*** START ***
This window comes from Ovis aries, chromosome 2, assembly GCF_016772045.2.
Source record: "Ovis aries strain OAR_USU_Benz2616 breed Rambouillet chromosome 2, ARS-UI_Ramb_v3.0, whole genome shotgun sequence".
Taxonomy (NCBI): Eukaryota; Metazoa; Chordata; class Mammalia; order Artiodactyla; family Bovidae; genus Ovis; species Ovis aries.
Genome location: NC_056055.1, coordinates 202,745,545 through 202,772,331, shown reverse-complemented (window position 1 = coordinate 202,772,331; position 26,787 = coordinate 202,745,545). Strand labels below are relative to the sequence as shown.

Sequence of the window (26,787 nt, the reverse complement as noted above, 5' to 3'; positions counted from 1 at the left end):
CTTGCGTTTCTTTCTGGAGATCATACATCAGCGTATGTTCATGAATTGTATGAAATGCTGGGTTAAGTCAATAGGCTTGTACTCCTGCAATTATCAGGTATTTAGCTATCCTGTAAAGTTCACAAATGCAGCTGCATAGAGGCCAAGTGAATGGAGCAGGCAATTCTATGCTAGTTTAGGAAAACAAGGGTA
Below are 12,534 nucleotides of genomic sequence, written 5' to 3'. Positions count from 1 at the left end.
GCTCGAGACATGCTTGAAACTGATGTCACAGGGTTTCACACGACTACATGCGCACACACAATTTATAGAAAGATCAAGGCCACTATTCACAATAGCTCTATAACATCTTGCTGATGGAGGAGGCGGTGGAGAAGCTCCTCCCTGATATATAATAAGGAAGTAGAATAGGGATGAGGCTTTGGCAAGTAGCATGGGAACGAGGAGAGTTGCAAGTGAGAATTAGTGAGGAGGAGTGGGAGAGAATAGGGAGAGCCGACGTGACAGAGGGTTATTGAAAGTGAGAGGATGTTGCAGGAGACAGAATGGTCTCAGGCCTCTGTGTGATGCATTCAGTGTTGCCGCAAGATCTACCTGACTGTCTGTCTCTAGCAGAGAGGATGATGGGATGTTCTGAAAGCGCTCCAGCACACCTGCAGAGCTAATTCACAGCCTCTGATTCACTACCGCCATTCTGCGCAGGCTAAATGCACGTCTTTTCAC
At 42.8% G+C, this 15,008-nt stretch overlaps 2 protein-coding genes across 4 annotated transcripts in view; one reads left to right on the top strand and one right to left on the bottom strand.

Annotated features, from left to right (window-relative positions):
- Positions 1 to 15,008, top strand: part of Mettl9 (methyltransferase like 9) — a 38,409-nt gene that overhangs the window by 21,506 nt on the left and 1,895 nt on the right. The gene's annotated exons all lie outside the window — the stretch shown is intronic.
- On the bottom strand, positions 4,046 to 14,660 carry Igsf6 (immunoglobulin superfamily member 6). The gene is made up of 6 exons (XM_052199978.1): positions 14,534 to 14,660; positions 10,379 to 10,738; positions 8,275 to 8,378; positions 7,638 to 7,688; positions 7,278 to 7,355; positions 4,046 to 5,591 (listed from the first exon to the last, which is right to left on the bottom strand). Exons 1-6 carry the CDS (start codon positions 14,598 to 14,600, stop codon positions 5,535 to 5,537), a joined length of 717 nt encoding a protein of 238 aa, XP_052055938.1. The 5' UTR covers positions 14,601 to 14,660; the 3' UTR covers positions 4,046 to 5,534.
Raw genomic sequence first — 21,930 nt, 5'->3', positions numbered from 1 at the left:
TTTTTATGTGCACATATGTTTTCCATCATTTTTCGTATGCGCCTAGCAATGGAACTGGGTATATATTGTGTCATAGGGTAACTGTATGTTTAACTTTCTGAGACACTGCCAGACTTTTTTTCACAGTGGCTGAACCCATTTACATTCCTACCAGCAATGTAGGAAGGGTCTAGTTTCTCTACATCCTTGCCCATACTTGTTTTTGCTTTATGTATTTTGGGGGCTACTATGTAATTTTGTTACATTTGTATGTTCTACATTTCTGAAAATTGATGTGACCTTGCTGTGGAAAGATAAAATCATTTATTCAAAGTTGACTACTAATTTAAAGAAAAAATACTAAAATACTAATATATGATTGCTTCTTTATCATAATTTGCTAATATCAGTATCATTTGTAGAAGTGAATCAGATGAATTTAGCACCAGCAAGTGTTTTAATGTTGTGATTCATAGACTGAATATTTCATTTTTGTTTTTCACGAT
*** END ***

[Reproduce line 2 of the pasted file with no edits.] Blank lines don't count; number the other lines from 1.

Source record: "Ovis aries strain OAR_USU_Benz2616 breed Rambouillet chromosome 2, ARS-UI_Ramb_v3.0, whole genome shotgun sequence".